Sadly, despite the excellent impact of the German Technical College over many years, we have failed to replicate it in more, if not all, of our Provinces. And we should not only replicate it, but we should build on the model to also provide modules in the skills needed for the modern world, communication skills, thinking skills, management skills, accounting skills. Though reforms were supposed to  increase employability through introducing such skills on university degree programmes, many of our universities still continue to produce graduates who cannot gain employment, so that the state then has to create jobs for them, after having paid for what passes for education over several years. Now, though, under proper management, and with the possibility of innovation before impractical approaches get entrenched, the Skills Development Ministry will be able to ensure a more effective model of training.
But I hope that government will also encourage other service providers to enter the field. I have argued previously that we should make better use in this regard of the forces, whose training capacities are amongst the best in the country. As with other countries that give vocational training to servicemen before they retire, we should set up institutions that will also allow the public to have access, on payment of a fee that covers costs, to such courses. And specialist cadet colleges in rural areas, with encouragement of sports and social service, along with good teaching in all three National Languages, as well as Maths and Computing, will enhance opportunities for those without ready access otherwise to such subjects. Such innovations are vital, if education is to promote social mobility, and allow all children to take advantage of the economic opportunities that are being opened up.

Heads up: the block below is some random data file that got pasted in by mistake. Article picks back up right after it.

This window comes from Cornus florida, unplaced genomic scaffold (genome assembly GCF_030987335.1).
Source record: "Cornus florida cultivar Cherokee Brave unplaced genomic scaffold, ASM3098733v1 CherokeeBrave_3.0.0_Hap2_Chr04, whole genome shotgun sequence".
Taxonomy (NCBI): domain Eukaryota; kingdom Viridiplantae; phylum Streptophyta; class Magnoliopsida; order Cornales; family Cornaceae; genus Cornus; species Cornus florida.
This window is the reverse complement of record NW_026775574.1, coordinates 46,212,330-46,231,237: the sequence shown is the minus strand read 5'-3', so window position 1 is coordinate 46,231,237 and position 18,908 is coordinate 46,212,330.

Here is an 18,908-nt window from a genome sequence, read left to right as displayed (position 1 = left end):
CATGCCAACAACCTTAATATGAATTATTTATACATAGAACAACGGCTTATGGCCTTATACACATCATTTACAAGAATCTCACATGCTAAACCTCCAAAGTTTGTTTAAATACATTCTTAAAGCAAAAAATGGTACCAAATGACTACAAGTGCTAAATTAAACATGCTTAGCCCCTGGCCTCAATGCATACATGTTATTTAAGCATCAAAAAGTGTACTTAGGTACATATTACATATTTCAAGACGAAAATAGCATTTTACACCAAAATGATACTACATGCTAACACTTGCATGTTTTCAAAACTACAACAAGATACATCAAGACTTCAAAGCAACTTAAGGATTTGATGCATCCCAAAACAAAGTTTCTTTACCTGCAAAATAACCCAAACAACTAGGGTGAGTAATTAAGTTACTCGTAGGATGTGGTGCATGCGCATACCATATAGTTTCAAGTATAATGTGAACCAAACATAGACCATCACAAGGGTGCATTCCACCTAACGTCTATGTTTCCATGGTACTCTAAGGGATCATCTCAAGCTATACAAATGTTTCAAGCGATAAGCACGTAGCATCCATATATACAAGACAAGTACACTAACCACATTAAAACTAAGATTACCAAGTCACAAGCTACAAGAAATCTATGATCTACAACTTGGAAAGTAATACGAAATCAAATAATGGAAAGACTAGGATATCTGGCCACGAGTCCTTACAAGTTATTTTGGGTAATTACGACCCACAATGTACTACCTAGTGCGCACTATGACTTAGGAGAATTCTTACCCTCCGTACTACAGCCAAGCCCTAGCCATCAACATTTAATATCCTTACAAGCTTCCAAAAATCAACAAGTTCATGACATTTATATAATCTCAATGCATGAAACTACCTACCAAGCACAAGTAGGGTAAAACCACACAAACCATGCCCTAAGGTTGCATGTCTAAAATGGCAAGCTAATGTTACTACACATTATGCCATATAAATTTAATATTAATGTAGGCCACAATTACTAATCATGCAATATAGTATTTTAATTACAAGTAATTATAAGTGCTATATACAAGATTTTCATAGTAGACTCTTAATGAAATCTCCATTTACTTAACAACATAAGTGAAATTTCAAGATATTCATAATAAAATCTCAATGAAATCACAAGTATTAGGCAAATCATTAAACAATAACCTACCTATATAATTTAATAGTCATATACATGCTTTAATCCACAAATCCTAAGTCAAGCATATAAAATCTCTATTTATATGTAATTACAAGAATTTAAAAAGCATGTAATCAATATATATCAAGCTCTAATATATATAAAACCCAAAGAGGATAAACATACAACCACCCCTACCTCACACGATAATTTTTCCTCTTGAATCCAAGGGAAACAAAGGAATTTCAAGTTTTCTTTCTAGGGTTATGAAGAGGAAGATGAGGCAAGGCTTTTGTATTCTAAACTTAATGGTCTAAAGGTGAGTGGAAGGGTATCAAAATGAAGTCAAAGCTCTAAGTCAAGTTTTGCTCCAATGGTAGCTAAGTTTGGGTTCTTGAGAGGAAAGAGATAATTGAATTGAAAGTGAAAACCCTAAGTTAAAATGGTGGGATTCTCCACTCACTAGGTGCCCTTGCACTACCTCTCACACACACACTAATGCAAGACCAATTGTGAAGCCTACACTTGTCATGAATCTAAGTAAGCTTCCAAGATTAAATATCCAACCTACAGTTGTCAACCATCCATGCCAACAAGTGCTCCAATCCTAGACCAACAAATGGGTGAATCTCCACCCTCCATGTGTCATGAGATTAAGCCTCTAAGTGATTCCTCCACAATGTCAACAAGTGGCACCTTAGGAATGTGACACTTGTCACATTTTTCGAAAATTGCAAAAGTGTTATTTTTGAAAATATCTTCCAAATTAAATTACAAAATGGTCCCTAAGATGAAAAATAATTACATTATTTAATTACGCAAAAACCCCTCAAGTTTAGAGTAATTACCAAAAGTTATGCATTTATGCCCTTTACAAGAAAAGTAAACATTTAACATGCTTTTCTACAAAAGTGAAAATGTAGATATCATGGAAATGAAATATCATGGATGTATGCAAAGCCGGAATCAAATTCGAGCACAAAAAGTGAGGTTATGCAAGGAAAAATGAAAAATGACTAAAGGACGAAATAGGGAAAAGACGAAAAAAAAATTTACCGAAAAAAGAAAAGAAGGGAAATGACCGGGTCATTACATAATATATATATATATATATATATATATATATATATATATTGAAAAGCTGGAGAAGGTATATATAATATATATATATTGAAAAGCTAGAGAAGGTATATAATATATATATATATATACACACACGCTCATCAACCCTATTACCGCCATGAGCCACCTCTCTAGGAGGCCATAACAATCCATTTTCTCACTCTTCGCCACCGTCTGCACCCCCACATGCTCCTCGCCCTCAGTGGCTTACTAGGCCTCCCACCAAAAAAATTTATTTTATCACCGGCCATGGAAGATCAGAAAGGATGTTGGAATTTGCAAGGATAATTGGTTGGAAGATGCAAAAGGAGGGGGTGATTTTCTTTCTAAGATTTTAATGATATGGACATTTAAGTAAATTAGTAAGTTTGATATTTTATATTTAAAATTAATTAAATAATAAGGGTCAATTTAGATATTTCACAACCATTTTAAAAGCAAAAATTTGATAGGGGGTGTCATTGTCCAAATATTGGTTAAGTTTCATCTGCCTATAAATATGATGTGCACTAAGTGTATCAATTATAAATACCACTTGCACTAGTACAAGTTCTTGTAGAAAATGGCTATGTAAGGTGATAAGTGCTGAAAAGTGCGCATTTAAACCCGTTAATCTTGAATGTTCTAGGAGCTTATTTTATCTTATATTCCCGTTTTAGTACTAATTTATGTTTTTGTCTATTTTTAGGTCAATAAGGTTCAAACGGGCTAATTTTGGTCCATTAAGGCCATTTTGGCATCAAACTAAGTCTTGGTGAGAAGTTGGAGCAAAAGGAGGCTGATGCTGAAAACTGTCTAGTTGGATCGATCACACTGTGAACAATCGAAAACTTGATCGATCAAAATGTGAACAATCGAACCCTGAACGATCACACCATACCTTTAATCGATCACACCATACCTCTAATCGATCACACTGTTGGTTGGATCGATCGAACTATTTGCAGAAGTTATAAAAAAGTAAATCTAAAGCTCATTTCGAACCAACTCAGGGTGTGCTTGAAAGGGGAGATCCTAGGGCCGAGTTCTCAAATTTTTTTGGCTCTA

For this purpose we should use the physical resources of schools, and make full use of buildings that are now wasted for half the day and half the year. Recently  the Northern Province Education Ministry supported the establishment of Vocational Training Centres in schools in the Mullaitivu District, and I hope such learning centres are developed elsewhere too, so that a holistic education is available for all those who wish to improve themselves.